All but two states in America are divided into geographical units called counties (Alaska is divided into boroughs and Louisiana is divided into parishes). The county government has greater, direct involvement with the local citizens than state or federal agencies, especially with regard to property development. But until they interact with a county employee, many people may not be quite sure what functions county governments perform.
A county government is particularly important if you own vacant land and want to develop it one day. Here are just a few things the county can do for you:
- The county will “own” most of the roads and bridges surrounding your property. They are responsible for maintenance and upkeep on these county-owned roads, which makes it easier for you to travel to and from your property. Even if the county where your land is located does not maintain the roads themselves, county property taxes help fund transportation projects throughout the U.S.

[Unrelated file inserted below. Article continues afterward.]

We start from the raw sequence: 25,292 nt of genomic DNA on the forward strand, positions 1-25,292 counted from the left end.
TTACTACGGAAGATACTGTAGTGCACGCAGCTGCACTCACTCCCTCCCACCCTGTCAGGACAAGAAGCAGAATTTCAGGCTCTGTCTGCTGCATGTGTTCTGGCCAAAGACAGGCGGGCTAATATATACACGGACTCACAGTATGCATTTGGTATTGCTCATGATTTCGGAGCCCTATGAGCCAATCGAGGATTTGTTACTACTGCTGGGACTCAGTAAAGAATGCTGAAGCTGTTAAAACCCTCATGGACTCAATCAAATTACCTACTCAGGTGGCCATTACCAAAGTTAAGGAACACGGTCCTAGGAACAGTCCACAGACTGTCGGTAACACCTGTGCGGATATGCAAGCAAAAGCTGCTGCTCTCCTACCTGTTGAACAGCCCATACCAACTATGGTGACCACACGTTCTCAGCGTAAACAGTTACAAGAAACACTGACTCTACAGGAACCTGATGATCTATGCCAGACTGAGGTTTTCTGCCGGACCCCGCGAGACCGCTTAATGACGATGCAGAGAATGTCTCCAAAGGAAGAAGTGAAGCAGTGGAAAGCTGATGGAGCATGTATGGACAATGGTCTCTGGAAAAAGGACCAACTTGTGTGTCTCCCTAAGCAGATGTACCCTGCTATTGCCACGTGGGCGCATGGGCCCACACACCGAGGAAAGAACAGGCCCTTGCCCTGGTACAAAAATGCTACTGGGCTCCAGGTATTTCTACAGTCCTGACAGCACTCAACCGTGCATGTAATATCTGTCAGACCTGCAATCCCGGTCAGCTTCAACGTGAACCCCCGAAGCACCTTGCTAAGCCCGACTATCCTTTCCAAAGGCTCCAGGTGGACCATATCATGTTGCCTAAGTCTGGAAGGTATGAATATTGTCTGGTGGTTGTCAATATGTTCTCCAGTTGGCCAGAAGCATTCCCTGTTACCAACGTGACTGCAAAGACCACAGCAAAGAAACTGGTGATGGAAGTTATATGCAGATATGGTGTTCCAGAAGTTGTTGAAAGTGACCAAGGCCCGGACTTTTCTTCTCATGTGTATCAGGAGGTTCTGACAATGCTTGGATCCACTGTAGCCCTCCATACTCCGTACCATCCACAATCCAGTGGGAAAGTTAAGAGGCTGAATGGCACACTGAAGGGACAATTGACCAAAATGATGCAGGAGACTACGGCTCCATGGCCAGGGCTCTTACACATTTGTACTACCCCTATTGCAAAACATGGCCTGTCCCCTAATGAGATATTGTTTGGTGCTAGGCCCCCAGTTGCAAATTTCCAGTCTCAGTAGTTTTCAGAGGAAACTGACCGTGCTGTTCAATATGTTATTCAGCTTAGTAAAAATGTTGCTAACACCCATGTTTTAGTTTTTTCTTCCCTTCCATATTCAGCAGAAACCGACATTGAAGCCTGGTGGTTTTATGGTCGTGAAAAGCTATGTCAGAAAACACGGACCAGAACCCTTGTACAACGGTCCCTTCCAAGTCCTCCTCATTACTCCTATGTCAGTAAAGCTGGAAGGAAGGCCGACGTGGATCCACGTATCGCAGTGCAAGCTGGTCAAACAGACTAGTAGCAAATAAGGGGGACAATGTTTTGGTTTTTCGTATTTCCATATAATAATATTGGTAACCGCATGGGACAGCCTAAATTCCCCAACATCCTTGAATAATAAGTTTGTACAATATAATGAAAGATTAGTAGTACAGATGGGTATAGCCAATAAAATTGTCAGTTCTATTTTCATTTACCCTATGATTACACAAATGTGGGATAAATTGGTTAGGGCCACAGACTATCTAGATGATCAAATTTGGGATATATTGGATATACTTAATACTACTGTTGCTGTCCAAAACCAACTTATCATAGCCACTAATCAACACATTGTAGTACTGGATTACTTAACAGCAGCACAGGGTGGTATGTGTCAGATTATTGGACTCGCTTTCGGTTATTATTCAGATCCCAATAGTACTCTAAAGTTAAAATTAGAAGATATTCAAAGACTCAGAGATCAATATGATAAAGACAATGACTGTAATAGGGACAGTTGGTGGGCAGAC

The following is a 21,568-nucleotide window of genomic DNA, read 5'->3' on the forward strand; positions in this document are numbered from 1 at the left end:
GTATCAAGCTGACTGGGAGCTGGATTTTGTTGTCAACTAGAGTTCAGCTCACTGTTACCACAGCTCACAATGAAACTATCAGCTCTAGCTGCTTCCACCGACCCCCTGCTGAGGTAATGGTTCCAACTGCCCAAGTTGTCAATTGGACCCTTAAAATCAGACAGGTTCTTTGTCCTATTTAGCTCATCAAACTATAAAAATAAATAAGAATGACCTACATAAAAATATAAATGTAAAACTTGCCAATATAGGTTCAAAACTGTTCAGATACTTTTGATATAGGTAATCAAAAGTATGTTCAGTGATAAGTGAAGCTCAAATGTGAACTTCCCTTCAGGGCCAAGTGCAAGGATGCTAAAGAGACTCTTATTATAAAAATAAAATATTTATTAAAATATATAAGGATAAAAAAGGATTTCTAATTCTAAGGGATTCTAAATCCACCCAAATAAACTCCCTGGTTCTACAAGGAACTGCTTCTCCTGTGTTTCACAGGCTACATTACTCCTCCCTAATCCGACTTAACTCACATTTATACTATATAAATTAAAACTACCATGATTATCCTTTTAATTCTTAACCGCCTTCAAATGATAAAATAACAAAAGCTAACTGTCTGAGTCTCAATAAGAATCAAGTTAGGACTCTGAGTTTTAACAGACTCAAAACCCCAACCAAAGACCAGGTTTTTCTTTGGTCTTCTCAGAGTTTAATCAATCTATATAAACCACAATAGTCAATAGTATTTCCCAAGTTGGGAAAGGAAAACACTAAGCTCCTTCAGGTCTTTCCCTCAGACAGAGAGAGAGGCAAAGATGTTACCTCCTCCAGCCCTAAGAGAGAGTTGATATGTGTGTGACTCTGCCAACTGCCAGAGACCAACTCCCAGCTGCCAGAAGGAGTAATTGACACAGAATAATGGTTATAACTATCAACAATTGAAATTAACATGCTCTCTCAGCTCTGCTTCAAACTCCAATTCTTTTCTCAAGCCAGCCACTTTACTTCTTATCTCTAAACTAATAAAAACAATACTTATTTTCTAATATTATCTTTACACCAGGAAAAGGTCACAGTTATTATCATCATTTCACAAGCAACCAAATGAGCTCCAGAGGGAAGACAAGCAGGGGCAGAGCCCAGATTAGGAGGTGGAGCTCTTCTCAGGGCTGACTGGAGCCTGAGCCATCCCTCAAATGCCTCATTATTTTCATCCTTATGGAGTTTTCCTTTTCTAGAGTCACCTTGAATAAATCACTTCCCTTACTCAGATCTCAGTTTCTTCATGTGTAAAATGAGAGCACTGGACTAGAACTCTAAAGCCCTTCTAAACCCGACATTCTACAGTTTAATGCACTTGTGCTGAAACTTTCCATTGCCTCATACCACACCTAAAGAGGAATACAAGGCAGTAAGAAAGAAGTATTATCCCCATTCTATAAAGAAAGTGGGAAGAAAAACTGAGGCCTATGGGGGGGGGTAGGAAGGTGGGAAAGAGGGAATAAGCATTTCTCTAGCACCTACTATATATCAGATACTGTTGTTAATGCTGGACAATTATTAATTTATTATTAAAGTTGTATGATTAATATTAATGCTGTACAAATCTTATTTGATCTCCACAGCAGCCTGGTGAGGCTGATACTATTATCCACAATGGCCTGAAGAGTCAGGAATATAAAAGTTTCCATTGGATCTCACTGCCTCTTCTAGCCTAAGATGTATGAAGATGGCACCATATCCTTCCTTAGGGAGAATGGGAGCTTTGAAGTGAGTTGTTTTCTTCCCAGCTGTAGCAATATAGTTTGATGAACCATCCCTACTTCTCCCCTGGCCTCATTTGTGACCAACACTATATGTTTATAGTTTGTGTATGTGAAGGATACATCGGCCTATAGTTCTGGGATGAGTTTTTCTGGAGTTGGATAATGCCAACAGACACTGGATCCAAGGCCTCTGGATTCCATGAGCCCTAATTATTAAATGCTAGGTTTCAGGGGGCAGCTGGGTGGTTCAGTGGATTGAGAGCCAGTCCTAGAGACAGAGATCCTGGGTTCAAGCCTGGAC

- The county usually will be the government agency that determines the value of your property, and then assesses property taxes on your land and any improvements you have made. If you want to get that value changed, up or down, the county is the place to go.
- The county is vital to the community surrounding your land. Counties often provide support to hospitals, nursing homes, public health departments, humane societies and other services that help those who live within its borders.
- The county will also keep up parks, campgrounds, swimming pools and other community centers where people can get together to have a little fun. If you are looking to meet your new neighbors, a county-maintained recreational area might be just the place.
- The county is where you go to improve your land. You need to file permits with the county government before you dig a well, install a septic system, or begin construction on your dream home. The county also determines zoning requirements that let you know what types of things you are allowed to do with your land.
It is definitely worth your time to get to know the county government where your land is located. A friendly relationship with the county employees can go a long way toward improving your land and your relationship with the community.